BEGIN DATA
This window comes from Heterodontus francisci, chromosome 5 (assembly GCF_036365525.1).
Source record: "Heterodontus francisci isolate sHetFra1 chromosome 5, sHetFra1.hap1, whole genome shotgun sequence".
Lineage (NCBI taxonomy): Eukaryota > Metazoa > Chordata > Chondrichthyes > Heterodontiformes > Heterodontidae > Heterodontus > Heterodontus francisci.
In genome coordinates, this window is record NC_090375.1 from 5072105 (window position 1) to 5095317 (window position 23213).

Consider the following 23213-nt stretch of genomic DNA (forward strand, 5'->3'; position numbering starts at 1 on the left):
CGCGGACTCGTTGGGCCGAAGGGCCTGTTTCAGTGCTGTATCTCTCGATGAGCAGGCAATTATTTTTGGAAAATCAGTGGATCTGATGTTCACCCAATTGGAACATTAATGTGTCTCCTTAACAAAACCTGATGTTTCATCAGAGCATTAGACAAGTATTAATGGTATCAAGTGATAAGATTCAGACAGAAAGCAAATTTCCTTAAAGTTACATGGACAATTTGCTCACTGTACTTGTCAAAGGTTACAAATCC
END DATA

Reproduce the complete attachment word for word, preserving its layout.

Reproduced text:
This window comes from Heterodontus francisci, chromosome 5 (assembly GCF_036365525.1).
Source record: "Heterodontus francisci isolate sHetFra1 chromosome 5, sHetFra1.hap1, whole genome shotgun sequence".
Lineage (NCBI taxonomy): Eukaryota > Metazoa > Chordata > Chondrichthyes > Heterodontiformes > Heterodontidae > Heterodontus > Heterodontus francisci.
In genome coordinates, this window is record NC_090375.1 from 5072105 (window position 1) to 5095317 (window position 23213).

Consider the following 23213-nt stretch of genomic DNA (forward strand, 5'->3'; position numbering starts at 1 on the left):
CGCGGACTCGTTGGGCCGAAGGGCCTGTTTCAGTGCTGTATCTCTCGATGAGCAGGCAATTATTTTTGGAAAATCAGTGGATCTGATGTTCACCCAATTGGAACATTAATGTGTCTCCTTAACAAAACCTGATGTTTCATCAGAGCATTAGACAAGTATTAATGGTATCAAGTGATAAGATTCAGACAGAAAGCAAATTTCCTTAAAGTTACATGGACAATTTGCTCACTGTACTTGTCAAAGGTTACAAATCC